Top 10 Functions of Ligaments, Structure, Types, Diagram

Is Ligament an Organ?

The status of a ligament as an organ of the human body is still debated. It is due to the lack of a universally agreed-upon standard definition of what an organ is.

Before proceeding to answer this question and discussing the top 10 functions of ligaments, let’s define what a ligament is.

A ligament can be defined as a band of strong fibrous tissue that connects bones and cartilage together and performs various other functions.

Present throughout your body, there are different types of ligaments. And they usually join bones and cartilage end to end at the level of joints. It means they play a key role in the formation of joints.

To answer, “Is ligament an organ?”, let’s look at the definition of an organ from different sources.

The Free Dictionary gives several definitions of a ligament. Two of them are described below:

  • “A structure made up of a group of tissues to performs a specific function.”
  • “A differentiated part of a (living) organism that is assigned a particular task (in the body)”.

When you determine the status of the ligament in the light of the first definition, it may not justify itself as an organ. However, if you collectively deal with ligaments, particularly their types, their designation as an organ sounds somewhat logical.

Looking at the second definition, it successfully ranks as an organ, at least in the functional terms. That is, there are several functions of ligaments in the body.

The Oxford Advanced Learner’s Dictionary (OALD) defines an organ as: “A part of your body that has a particular purpose”.

The above definition of an organ from OALD also ranks it (ligament) as an organ. A ligament is a part of your body and it connects bones together. Right? It should be an organ.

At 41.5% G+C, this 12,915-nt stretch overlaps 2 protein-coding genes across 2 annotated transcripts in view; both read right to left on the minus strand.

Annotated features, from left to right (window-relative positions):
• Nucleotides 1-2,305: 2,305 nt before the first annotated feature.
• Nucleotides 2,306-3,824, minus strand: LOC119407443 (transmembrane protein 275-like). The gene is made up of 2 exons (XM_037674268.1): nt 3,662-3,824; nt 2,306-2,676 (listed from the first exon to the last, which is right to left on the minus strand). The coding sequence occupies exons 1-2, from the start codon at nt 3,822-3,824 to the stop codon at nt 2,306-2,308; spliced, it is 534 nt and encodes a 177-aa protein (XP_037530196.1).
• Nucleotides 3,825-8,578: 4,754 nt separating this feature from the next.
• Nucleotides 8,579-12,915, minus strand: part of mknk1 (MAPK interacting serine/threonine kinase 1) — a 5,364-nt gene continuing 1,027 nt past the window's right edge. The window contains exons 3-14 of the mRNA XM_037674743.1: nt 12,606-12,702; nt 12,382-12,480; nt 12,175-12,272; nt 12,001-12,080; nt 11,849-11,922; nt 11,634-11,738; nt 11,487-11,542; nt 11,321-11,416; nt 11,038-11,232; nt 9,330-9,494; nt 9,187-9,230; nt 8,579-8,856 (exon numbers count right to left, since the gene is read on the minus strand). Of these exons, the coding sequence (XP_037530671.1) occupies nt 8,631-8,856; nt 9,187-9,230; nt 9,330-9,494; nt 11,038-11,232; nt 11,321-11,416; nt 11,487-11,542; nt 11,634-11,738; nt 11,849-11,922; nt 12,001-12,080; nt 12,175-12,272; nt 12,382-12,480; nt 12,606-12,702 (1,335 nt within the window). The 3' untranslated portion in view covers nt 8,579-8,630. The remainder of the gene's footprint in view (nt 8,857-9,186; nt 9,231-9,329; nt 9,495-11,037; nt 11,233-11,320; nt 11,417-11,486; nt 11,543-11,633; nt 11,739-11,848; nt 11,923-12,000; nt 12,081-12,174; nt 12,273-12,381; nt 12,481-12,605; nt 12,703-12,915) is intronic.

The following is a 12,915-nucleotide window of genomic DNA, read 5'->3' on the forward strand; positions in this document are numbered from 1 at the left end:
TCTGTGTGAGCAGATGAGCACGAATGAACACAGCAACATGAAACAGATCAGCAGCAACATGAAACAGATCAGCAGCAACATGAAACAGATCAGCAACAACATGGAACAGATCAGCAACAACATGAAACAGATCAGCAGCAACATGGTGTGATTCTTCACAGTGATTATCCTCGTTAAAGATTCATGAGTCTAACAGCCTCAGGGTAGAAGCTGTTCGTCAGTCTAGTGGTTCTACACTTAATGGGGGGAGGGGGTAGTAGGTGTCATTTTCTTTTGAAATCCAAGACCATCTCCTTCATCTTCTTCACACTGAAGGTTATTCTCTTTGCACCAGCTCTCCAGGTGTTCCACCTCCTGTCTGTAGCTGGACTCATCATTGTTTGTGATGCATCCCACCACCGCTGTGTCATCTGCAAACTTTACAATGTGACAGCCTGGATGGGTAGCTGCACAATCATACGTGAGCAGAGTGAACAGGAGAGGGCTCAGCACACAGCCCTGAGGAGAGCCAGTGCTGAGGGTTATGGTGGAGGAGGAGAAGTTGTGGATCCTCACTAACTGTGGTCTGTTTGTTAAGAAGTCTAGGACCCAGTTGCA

Ligament as a Support and Sensory Organ:

Emmanuel Apergis (2013) claims ligaments to be simultaneously playing roles as static support and sensory organs, particularly referring to the carpal ligaments. Their sensory function is owed to rich innervation.

It basically is a tissue that performs the function of an organ in the body. And when you take all the bones collectively, they form a bone organ system.

Top 10 Functions of Ligaments

Forming Joints:

Joints allow different parts of your body (for example, limbs) to move in different directions. For the formation of a joint, bones need to be joined end to end and fastened with a flexible structure that can allow for movements.

And these structures are called ligaments.

While tendons connect muscles to bones, ligaments join one bone to another.

But a joint may not necessarily be movable. There do exist immovable joints. And, based on their structure, you can distinguish between three major categories of joints, i.e. fibrous, cartilaginous, and synovial.

The synovial joints are important, particularly, in terms of facilitating motion.

Allowing bones to rotate around or slide past each other, they produce the movements like rotation, extension (open), flexion (close), adduction (moving towards), and abduction (moving away).

A Connecting/Chain Link: